The government’s penchant for painting all legitimate questions about its faulty policy-making as scaremongering or anti-national is getting rather irksome. Prime minister Narendra Modi (at the FICCI annual general meeting) and finance minister Arun Jaitley have both responded to fears over the implications of the Financial Resolution and Deposit Insurance Bill (FRDI Bill) , 2017, by lashing out at critics and reassuring people that the government will protect bank deposits.
Yes, we are quite certain that the government will not confiscate bank deposits and convert them into equity to bail out bleeding public sector banks (PSBs) in the year and a half before the 2019 general elections when this government’s term ends. It is true that people have been rattled by social media messages into believing that such a move is imminent. But whose fault is that?
The government certainly wants to enact legislation that will enable such action and public assurances by ministers will have no sanctity, especially if there is a different government or even different ministers in relevant positions. What is worse, the legislation itself is completely at odds with the structure and operation of Indian banking.
Moneylife Foundation has sent a representation to the Joint Parliamentary Committee (JPC) which is examining this Bill. In my last column, I had also written about the ‘bail-in’ provision that would allow a bank, on the verge of bankruptcy, to convert un-insured deposits above a threshold into equity in order to recapitalise banks. But I realise that it makes no sense to present the bail-in as a last resort action, when the FRDI Bill itself is so drastically flawed that it is bound to cause a wanton destruction of PSBs.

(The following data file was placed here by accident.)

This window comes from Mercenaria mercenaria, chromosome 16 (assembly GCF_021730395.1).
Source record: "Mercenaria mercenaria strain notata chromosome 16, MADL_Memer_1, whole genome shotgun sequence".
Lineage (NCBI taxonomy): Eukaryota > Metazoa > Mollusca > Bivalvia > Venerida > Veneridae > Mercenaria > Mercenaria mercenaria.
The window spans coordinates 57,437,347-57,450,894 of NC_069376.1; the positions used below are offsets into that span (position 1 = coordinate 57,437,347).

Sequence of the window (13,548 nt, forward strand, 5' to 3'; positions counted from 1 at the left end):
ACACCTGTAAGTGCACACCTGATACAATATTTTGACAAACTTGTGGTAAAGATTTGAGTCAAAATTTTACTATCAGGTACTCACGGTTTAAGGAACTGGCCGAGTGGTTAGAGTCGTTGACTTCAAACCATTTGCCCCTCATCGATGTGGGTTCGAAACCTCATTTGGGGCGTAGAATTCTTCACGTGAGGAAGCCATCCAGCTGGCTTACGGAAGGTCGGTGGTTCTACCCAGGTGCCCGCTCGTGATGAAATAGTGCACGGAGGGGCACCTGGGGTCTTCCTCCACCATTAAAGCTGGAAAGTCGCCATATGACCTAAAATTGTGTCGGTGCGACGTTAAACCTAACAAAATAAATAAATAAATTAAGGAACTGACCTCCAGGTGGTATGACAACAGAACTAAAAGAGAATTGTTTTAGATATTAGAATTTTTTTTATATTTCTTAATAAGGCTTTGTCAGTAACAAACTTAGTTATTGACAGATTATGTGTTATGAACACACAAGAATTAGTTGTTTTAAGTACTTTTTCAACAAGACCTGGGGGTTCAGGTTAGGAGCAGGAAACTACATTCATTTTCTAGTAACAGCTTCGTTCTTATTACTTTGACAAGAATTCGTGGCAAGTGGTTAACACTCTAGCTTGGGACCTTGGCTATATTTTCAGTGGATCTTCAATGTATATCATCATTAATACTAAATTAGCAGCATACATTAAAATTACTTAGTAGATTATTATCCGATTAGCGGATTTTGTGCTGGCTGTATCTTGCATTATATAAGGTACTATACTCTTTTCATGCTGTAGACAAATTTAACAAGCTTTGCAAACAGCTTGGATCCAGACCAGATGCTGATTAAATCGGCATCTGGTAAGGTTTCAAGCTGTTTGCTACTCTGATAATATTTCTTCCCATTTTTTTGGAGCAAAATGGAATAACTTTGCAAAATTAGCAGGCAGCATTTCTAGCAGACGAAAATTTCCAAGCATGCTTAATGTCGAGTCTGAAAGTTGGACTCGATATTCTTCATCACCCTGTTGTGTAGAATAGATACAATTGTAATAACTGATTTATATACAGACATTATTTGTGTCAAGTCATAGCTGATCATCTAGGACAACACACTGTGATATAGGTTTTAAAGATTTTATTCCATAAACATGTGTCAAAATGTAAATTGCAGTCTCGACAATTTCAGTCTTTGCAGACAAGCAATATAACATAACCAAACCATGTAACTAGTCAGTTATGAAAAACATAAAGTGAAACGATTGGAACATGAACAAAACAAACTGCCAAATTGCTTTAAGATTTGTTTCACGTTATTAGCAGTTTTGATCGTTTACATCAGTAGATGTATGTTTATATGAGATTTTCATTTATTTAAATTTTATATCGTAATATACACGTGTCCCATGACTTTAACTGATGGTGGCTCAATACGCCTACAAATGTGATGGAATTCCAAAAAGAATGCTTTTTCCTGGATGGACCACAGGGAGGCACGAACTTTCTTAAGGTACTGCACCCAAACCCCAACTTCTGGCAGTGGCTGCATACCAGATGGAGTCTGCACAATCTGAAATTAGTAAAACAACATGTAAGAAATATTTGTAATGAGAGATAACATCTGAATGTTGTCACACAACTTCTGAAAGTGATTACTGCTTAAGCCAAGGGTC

The main reason why the FRDI Bill must be withdrawn is this: The only part of Indian financial sector where it can be potentially applied to is wobbly PSBs which account for over 63% of Indian banking; but then it is illogical to apply it on them. If a bank goes bankrupt the owner is responsible; and, in case of PSBs, the government is the owner. You cannot have a bail-in clause where the owner pays no price but depositors are made to take the risk.
If the FRDI Bill has to be made applicable to PSBs, they must be privatised and the government holding brought below 26% in order to insulate them from political interference and behest lending. Clearly, this is impossible without resolving the massive bad loan issue; because, without a sovereign guarantee that ensures the safety of depositors’ money, deposits will instantly flee to profitable private banks with a low incidence of bad loans. This would end up destroying the Indian banking system instead of curing it of a hypothetical problem that does not apply to Indian banks in the first place.
Dr KC Chakrabarty, former deputy governor of the Reserve Bank of India (RBI), highlights another issue. He says, “Globally, all deposit taking institutions are regulated and supervised under a single regulatory framework and same standard of regulation.” This means that cooperative banks have to be removed from the clutches of politicians and the Central and state registrars of cooperatives.
In the past 20 years, every single payment made by the Deposit Insurance Guarantee Corporation was on account of politically-controlled cooperative banks which fail with astonishing regularity. In most cases, RBI as well as the registrar of cooperatives have ignored whistleblowers and refused to initiate strict action. Bombay Mercantile Cooperative Bank is a good example. The Bank has gone steadily downhill over the past 15 years, despite innumerable attempts by a set of whistleblowers to rein in dubious management. They were ignored and victimised.